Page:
21 May 2018

Energy Enforcement Update

This week’s enforcement update covers:

  • FERC Enforcement Staff presents the 2018 Summer Energy Market and Reliability Assessment;
  • CFTC Staff issues report assessing market impacts of LNG;
  • CFTC Commissioner Behnam discusses CFTC enforcement program and trends;
  • FERC files opposition to TOTAL petition for writ of certiorari in the Supreme Court;
  • Second Circuit affirms dismissal of class action against TOTAL for alleged natural gas manipulation; and
  • FERC Enforcement settles investigation with PSEG.

FERC Enforcement Staff presents the 2018 Summer Energy Market and Reliability Assessment.  At FERC’s May 17 open meeting, FERC’s Office of Enforcement and Office of Electric Reliability presented the Summer 2018 Energy Market and Reliability Assessment.    The report provides a summary of the anticipated reliability challenges in the coming operating season and FERC Staff’s corresponding assessment of electric and natural gas markets headed into the summer months.  According to FERC Staff’s analysis, the energy reliability and market conditions and trends going into this summer indicate that most regions appear prepared for the expected summer demand.  FERC Staff identified hydro and natural gas availability in Southern California and total generating capacity in ERCOT as areas worthy of attention during the summer season.

CFTC Staff issues report assessing market impacts of LNG.  On May 16, Staff of the Market Intelligence Branch of the CFTC’s Division of Market Oversight issued a report assessing the market impacts from expanding liquefied natural gas (LNG) trade and exports.  In aggregate, U.S. LNG export plants in operation and under construction have a capacity of 10 Bcf/day, which is about 13% of current U.S. dry production.  The CFTC’s report examines the impact of LNG market changes and summarizes key factors in how the LNG market outlook has evolved.  The three main takeaways of the CFTC’s report are:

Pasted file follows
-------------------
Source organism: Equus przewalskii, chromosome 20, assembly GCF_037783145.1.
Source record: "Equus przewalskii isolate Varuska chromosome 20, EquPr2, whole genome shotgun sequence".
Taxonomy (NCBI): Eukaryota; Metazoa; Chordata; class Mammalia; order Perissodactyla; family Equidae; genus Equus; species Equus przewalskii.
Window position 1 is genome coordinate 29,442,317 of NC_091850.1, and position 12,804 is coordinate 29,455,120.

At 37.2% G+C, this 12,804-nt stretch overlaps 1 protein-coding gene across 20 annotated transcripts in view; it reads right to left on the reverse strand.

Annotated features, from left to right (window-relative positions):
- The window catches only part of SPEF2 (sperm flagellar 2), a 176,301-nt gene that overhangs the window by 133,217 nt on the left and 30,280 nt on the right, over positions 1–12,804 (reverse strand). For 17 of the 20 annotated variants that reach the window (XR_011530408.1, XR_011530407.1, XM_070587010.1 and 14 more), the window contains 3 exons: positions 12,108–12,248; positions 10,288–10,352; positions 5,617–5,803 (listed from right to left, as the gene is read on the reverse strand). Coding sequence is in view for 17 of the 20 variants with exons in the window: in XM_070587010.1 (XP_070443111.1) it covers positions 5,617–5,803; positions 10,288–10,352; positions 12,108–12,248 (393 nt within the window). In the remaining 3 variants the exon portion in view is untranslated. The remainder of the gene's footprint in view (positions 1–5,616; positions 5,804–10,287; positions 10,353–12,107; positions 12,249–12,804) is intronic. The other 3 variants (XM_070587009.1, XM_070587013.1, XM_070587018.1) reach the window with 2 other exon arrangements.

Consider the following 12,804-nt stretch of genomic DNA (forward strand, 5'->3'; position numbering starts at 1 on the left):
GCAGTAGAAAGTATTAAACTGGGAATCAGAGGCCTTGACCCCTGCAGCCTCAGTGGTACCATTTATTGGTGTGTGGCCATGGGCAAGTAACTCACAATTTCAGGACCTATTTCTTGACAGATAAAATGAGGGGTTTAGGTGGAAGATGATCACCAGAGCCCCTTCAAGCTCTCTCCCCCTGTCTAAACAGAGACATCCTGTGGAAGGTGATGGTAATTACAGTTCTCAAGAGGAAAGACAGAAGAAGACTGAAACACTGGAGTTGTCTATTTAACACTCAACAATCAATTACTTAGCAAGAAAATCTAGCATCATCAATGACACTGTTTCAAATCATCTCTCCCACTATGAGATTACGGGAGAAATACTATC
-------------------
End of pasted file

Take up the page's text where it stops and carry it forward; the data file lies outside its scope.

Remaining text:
1. global LNG trade growth is expected to continue with U.S. LNG exports having the most rapid growth rate and a competitive price advantage;
  2. U.S. LNG export growth may put upward pressure on U.S. natural gas prices and expose the relatively isolated North American market to global market dynamics; and
  3. burgeoning U.S. LNG exports are affecting global LNG market dynamics, including contracting and risk management practices in CFTC regulated markets.

CFTC expects the changes in LNG markets may drive increased participation in derivatives markets.  CFTC found that the LNG market is evolving to shorter contract durations and more spot transactions. These factors point to an increased need for derivatives markets for hedging, and recent experience supports this point. Additionally, as gas-indexed contracts become more prevalent, and U.S. exports increase, it is very likely that trading in U.S. derivatives markets will increase as a result, especially by overseas traders.  Bottom line: expect the CFTC to pay attention to LNG’s impact on the derivatives markets.

CFTC Commissioner Behnam discusses CFTC enforcement program and trends.  On May 15, CFTC Commissioner Rostin Behnam spoke at Energy Risk USA in Houston.  The remarks covered Commissioner Behnam’s thoughts on the CFTC’s enforcement program and some of the trends in the prosecution of spoofing cases and matters involving supervisory duties and third-party service providers.  Commissioner Behnam highlighted the aggressive and coordinated enforcement approach between the CFTC and the Department of Justice in prosecuting spoofing cases, as well as the new Spoofing Task Force to coordinate efforts internally across the Enforcement offices in Washington, New York, Chicago, and Kansas City.  In addition, Commissioner Behnam discussed the CFTC’s increased effective use of data, noting that CFTC Enforcement is utilizing CFTC data, analytics, and forensics and leveraging the tools utilized by self-regulatory organizations like CME Group to monitor for and detect conduct and patterns typical of spoofing and other manipulative behaviors.  Commissioner Behnam also pointed to failures by companies and individuals to use technologies to detect, deter, and otherwise generally supervise those for whom they are responsible.  According the Commissioner Behnam, “The Commission is working hard to identify and prosecute individual traders who engage in spoofing as well as individuals who teach others how to spoof, who build the tools designed to spoof, or who otherwise aid and abet the wrongdoing.”